The animation production side of this series is a bit of a mix between flavorful and flavorless, and that is being extremely generous. In comparison, the opening and closing sequences were terrific and wonderfully crafted. The middle parts were almost like a lettuce sandwich, where the middle portions of the episodes were less helpful and devastatingly harmful for the series entirely. Much like most entertainment for the masses, sometimes studios try to cut corners by using Compute-generated imagery (CGI). Sometimes it is well done, and others look like an elementary student did it.

Now I won’t downrate any artistic medium for using CGI because we’ve all seen fantastic CGI created. One that comes to mind was the short film called In a Heartbeat by Beth David and Esteban Bravo. Though when a director, Junji Nishimura, who has done excellent work in the past, uses cheap rendering when there are large crowds and be easily spotted miles away. That’s rather unfortunate for any series, especially when a series has multiple music pieces for said series.

The characters within this series leave a positive mark within this series, and it possibly won’t work for every viewer. Each character is very relatable but not too relatable, where it seems fake or intentional. For example, Shinkchiro, a male high school student who enjoys drawing and even starts working on a picture book. He is living a regular life with his mother, father, and childhood friend until he meets a strange girl named Noe Isurugi. Added with being cursed, he is frustrated by not being able to see emotion from Hiromi, and other pressures from his family, such as being pressured to practice traditional Japanse dancing.

Noe Isurugi, a unique girl who attends Shinichiro’s school and her peers, avoid her at all costs. She likes chickens and only feeds one of them since she states, “it could fly” while the other cannot. After a tragic event, she becomes saddened, but doesn’t cry because she “gave away her tears.” Over time she develops feelings for Shinichiro and even goes out with him. At the same time, she is known to have a plain-spoken personality and speaks brutally honest with people. She seems to be highly empathic towards others, unlike most of her peers.

Hiromi Yuasa the other female lead within this story. After her father died, she came to live with Shinichiro’s family and has lived with them for a year by the start of the story. While she has been in the same class as Shinichiro since elementary school, despite being cheerful, she is now the polar opposite. She is notably exceptional in sports and is even one of the stars on the female basketball team. Though, when she is having a hard time focusing on games, it’s usually due to her internal dialogue.

Outside of these main characters, there are only two and possibly three secondary characters within this series. The first being Aiko Ando, though she continuously tries to get closer to him to no prevail. She happens to go to a different school. Though she is a year older than him, she happens to be significantly shorter than her friends. She is also dating Miyokichi Nobuse, Shinichiro’s best friend. All three have known each other since they were children and often hang out at her parents’ Imagawayki (Japanese dessert) shop.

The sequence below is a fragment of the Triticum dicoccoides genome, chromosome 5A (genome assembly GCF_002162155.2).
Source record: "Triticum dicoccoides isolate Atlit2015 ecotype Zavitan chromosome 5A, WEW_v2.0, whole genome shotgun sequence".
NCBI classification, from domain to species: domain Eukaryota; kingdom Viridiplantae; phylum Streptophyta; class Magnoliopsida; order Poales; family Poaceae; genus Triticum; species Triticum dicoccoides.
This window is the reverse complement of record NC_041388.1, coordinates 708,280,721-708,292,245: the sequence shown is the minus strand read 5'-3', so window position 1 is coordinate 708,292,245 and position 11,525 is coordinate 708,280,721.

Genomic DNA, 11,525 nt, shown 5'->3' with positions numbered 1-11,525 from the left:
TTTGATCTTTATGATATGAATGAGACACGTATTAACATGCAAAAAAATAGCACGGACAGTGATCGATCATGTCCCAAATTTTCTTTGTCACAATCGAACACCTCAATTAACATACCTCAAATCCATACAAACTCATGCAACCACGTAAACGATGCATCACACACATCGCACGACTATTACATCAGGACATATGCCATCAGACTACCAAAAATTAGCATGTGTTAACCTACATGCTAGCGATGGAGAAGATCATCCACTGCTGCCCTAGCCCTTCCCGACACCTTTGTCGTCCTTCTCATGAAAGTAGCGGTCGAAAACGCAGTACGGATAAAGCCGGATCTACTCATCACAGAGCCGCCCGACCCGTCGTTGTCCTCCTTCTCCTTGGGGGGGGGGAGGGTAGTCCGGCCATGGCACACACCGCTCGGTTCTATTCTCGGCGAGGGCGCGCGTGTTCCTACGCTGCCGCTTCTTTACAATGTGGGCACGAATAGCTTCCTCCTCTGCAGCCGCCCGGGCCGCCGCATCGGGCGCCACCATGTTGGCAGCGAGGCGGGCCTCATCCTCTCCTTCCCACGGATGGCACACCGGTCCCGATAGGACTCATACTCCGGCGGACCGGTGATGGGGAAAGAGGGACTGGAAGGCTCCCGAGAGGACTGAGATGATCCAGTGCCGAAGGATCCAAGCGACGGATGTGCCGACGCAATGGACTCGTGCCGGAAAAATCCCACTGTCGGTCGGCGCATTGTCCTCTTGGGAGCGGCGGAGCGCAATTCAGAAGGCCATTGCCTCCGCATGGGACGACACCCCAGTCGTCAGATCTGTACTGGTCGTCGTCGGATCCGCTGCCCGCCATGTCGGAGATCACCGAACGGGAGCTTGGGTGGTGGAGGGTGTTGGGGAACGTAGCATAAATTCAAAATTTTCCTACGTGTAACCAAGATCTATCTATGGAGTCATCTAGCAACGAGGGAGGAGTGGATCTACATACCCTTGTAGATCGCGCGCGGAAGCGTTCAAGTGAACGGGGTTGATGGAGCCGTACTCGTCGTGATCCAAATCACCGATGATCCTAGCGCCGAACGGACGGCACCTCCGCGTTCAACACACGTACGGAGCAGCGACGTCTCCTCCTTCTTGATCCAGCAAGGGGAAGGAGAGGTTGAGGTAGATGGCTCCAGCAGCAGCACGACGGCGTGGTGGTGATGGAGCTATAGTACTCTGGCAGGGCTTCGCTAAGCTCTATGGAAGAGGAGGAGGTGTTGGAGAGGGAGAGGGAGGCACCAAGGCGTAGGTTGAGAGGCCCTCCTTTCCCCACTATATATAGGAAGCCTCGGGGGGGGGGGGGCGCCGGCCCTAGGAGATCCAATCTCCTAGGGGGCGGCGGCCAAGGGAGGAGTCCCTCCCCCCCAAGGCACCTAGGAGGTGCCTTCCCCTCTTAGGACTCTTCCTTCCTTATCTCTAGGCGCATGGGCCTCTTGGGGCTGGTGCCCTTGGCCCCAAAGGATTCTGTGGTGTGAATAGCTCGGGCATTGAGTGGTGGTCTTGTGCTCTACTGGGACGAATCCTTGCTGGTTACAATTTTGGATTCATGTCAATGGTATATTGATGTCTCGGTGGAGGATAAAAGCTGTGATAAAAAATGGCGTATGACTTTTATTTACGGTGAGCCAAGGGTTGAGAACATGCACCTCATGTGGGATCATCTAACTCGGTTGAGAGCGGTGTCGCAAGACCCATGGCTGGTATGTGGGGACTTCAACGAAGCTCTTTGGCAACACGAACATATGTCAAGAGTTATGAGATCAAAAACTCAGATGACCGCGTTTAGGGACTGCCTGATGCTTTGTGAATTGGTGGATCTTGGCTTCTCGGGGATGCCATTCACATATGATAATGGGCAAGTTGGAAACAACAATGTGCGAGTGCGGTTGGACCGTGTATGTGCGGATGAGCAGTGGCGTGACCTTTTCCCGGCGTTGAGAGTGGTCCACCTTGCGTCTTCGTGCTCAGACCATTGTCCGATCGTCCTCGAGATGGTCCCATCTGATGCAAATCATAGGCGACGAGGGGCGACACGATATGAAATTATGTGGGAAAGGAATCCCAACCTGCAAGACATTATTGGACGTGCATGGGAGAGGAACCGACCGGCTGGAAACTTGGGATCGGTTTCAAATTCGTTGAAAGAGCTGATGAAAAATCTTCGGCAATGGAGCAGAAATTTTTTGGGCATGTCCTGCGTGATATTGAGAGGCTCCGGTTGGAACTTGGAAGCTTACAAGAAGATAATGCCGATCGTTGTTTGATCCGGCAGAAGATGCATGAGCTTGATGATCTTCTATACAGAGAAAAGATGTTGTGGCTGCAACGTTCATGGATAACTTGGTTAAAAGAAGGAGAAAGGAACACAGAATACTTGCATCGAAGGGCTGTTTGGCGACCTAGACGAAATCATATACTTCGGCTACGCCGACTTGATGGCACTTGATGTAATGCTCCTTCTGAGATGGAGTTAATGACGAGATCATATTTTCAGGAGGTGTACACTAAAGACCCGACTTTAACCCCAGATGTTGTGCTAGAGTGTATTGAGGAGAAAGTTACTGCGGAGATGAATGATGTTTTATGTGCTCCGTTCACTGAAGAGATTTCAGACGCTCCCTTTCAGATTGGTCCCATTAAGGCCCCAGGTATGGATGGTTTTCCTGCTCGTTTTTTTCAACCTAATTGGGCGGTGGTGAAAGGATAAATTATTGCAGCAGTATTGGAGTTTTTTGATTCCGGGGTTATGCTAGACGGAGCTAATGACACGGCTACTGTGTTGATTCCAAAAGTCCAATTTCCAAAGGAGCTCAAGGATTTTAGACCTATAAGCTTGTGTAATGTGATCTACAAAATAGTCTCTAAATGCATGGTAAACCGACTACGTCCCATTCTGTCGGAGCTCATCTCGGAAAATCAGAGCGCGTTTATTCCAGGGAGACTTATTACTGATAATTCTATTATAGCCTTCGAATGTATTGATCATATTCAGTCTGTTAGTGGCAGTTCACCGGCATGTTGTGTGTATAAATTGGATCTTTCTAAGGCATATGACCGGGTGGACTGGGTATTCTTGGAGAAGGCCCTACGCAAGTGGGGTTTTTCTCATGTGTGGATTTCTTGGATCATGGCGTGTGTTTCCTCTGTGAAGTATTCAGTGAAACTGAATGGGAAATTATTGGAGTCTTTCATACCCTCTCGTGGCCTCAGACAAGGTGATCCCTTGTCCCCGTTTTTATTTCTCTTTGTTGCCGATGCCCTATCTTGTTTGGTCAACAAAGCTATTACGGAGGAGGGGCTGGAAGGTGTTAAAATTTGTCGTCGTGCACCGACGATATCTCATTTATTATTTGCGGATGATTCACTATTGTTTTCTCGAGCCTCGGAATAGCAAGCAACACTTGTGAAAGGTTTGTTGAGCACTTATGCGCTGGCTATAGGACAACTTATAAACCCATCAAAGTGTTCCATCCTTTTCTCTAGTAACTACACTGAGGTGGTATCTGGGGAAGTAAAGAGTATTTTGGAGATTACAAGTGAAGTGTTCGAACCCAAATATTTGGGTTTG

I’m starting this next character as a possible secondary character, mainly due to her character development. Shiori Nakagami, Shinichiro’s mother, is an interesting character. She likes to do what she thinks is best for her son. She can be summed up as a helicopter parent, but even that is lacking in reality.

Throughout this series, one may go through many different moods, ranging from happiness to sadness. But upon finishing True Tears, the emotions one may feel like a sudden gift of enlightenment, though mainly pleasure of it being over. Some may consider this series to be pretty standard with nothing to offer, and that is quite fair. Although after watching this series, there are limited positives within this series. Particularly if one would enjoy an open-and-shut Romantic Drama series, if not, then one would probably enjoy anything but this.

True Tears isn’t the best in its genre, but it has a little something for everyone. It has likable characters, decently enjoyable story, great pacing, and at the very least, it has a decent original soundtrack. However, this series was moderately pleasant; it didn’t leave a lasting impact with someone who has seen a fair amount of other series of this type. Is it a terrible anime series? By no means, but if one is looking to watch something that could be easily defined as “generic Hallmark,” then this is the series for you. Outside of the points, I’ve pointed out this series was an adequate first creation, but it is highly forgettable. If one is starting anime or wanting to have an easy-to-follow series, this is a low recommendation.

Cody Senpai

Cody Senpai is the creator of BakaNow, an anime review website that specializes in spoiler-free reviews for everyone. He is an avid anime watcher who has traveled to Japan numerous times to not only experience the culture and history but also to build friendships with people through a common interest. He is an avid animation fanatic from birth and even went on to major in communication to help share the importance of the stories we love to watch and listen to. Cody lives in Denver, Colorado and loves to do anything adventurous.